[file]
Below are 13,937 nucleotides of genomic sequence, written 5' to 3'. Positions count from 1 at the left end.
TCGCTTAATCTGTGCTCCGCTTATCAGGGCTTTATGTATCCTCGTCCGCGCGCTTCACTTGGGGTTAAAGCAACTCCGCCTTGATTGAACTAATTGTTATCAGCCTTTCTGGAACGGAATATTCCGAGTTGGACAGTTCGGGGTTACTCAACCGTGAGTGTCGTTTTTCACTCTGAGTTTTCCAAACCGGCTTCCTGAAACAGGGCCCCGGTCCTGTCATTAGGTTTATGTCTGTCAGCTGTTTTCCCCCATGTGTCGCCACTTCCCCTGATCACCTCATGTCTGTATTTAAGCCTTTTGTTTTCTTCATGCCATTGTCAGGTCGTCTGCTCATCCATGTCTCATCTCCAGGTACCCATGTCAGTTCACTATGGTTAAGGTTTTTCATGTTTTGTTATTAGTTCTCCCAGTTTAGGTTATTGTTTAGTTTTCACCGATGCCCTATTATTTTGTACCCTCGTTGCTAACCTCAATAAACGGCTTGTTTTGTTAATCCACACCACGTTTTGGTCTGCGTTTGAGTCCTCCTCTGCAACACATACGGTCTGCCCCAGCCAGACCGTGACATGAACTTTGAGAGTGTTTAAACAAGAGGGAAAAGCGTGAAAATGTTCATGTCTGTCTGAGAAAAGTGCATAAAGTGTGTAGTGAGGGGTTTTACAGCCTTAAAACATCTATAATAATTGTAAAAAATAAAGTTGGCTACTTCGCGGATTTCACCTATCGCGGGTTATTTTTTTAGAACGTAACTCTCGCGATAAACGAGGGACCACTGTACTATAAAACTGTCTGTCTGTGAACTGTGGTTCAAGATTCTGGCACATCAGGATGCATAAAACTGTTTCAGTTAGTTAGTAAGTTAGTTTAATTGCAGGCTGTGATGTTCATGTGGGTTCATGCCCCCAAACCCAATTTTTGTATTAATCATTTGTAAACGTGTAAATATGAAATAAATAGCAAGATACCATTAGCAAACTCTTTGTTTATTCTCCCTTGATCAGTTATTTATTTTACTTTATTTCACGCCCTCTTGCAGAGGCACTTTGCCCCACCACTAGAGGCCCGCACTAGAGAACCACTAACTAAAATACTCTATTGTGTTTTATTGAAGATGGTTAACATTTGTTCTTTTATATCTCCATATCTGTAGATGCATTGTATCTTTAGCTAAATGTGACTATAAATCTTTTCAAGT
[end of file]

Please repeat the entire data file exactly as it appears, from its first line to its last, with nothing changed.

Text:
Below are 13,937 nucleotides of genomic sequence, written 5' to 3'. Positions count from 1 at the left end.
TCGCTTAATCTGTGCTCCGCTTATCAGGGCTTTATGTATCCTCGTCCGCGCGCTTCACTTGGGGTTAAAGCAACTCCGCCTTGATTGAACTAATTGTTATCAGCCTTTCTGGAACGGAATATTCCGAGTTGGACAGTTCGGGGTTACTCAACCGTGAGTGTCGTTTTTCACTCTGAGTTTTCCAAACCGGCTTCCTGAAACAGGGCCCCGGTCCTGTCATTAGGTTTATGTCTGTCAGCTGTTTTCCCCCATGTGTCGCCACTTCCCCTGATCACCTCATGTCTGTATTTAAGCCTTTTGTTTTCTTCATGCCATTGTCAGGTCGTCTGCTCATCCATGTCTCATCTCCAGGTACCCATGTCAGTTCACTATGGTTAAGGTTTTTCATGTTTTGTTATTAGTTCTCCCAGTTTAGGTTATTGTTTAGTTTTCACCGATGCCCTATTATTTTGTACCCTCGTTGCTAACCTCAATAAACGGCTTGTTTTGTTAATCCACACCACGTTTTGGTCTGCGTTTGAGTCCTCCTCTGCAACACATACGGTCTGCCCCAGCCAGACCGTGACATGAACTTTGAGAGTGTTTAAACAAGAGGGAAAAGCGTGAAAATGTTCATGTCTGTCTGAGAAAAGTGCATAAAGTGTGTAGTGAGGGGTTTTACAGCCTTAAAACATCTATAATAATTGTAAAAAATAAAGTTGGCTACTTCGCGGATTTCACCTATCGCGGGTTATTTTTTTAGAACGTAACTCTCGCGATAAACGAGGGACCACTGTACTATAAAACTGTCTGTCTGTGAACTGTGGTTCAAGATTCTGGCACATCAGGATGCATAAAACTGTTTCAGTTAGTTAGTAAGTTAGTTTAATTGCAGGCTGTGATGTTCATGTGGGTTCATGCCCCCAAACCCAATTTTTGTATTAATCATTTGTAAACGTGTAAATATGAAATAAATAGCAAGATACCATTAGCAAACTCTTTGTTTATTCTCCCTTGATCAGTTATTTATTTTACTTTATTTCACGCCCTCTTGCAGAGGCACTTTGCCCCACCACTAGAGGCCCGCACTAGAGAACCACTAACTAAAATACTCTATTGTGTTTTATTGAAGATGGTTAACATTTGTTCTTTTATATCTCCATATCTGTAGATGCATTGTATCTTTAGCTAAATGTGACTATAAATCTTTTCAAGT